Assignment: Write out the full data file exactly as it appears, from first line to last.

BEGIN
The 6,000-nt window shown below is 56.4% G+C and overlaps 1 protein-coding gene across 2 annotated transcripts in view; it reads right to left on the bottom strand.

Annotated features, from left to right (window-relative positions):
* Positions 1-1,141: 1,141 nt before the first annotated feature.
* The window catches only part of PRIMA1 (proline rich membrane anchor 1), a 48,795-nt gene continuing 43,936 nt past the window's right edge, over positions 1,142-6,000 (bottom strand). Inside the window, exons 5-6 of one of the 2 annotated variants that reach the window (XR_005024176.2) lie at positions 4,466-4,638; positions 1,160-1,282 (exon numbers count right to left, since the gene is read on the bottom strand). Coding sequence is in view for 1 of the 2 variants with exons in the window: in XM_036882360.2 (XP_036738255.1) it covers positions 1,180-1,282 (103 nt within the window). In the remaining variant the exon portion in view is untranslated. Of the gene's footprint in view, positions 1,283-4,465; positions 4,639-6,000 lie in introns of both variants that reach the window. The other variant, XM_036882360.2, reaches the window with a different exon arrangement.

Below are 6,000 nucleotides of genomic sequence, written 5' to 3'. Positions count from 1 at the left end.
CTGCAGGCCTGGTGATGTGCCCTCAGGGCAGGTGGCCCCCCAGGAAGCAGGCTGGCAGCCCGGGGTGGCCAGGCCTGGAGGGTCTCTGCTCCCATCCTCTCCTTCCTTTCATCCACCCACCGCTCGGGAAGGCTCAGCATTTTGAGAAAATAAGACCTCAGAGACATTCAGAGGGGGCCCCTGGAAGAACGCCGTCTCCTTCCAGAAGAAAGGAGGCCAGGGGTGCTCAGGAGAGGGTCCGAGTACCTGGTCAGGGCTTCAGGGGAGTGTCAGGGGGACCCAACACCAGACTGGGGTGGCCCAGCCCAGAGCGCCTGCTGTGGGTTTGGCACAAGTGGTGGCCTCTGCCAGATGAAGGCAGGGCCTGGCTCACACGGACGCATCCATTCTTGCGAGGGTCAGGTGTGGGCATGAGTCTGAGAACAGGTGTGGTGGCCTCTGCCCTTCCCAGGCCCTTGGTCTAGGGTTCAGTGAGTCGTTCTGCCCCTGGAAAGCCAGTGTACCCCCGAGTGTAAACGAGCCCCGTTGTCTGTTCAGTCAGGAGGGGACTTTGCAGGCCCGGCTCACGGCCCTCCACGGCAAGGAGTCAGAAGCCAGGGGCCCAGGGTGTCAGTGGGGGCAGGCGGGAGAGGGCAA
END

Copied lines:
The 6,000-nt window shown below is 56.4% G+C and overlaps 1 protein-coding gene across 2 annotated transcripts in view; it reads right to left on the bottom strand.

Annotated features, from left to right (window-relative positions):
* Positions 1-1,141: 1,141 nt before the first annotated feature.
* The window catches only part of PRIMA1 (proline rich membrane anchor 1), a 48,795-nt gene continuing 43,936 nt past the window's right edge, over positions 1,142-6,000 (bottom strand). Inside the window, exons 5-6 of one of the 2 annotated variants that reach the window (XR_005024176.2) lie at positions 4,466-4,638; positions 1,160-1,282 (exon numbers count right to left, since the gene is read on the bottom strand). Coding sequence is in view for 1 of the 2 variants with exons in the window: in XM_036882360.2 (XP_036738255.1) it covers positions 1,180-1,282 (103 nt within the window). In the remaining variant the exon portion in view is untranslated. Of the gene's footprint in view, positions 1,283-4,465; positions 4,639-6,000 lie in introns of both variants that reach the window. The other variant, XM_036882360.2, reaches the window with a different exon arrangement.

Below are 6,000 nucleotides of genomic sequence, written 5' to 3'. Positions count from 1 at the left end.
CTGCAGGCCTGGTGATGTGCCCTCAGGGCAGGTGGCCCCCCAGGAAGCAGGCTGGCAGCCCGGGGTGGCCAGGCCTGGAGGGTCTCTGCTCCCATCCTCTCCTTCCTTTCATCCACCCACCGCTCGGGAAGGCTCAGCATTTTGAGAAAATAAGACCTCAGAGACATTCAGAGGGGGCCCCTGGAAGAACGCCGTCTCCTTCCAGAAGAAAGGAGGCCAGGGGTGCTCAGGAGAGGGTCCGAGTACCTGGTCAGGGCTTCAGGGGAGTGTCAGGGGGACCCAACACCAGACTGGGGTGGCCCAGCCCAGAGCGCCTGCTGTGGGTTTGGCACAAGTGGTGGCCTCTGCCAGATGAAGGCAGGGCCTGGCTCACACGGACGCATCCATTCTTGCGAGGGTCAGGTGTGGGCATGAGTCTGAGAACAGGTGTGGTGGCCTCTGCCCTTCCCAGGCCCTTGGTCTAGGGTTCAGTGAGTCGTTCTGCCCCTGGAAAGCCAGTGTACCCCCGAGTGTAAACGAGCCCCGTTGTCTGTTCAGTCAGGAGGGGACTTTGCAGGCCCGGCTCACGGCCCTCCACGGCAAGGAGTCAGAAGCCAGGGGCCCAGGGTGTCAGTGGGGGCAGGCGGGAGAGGGCAA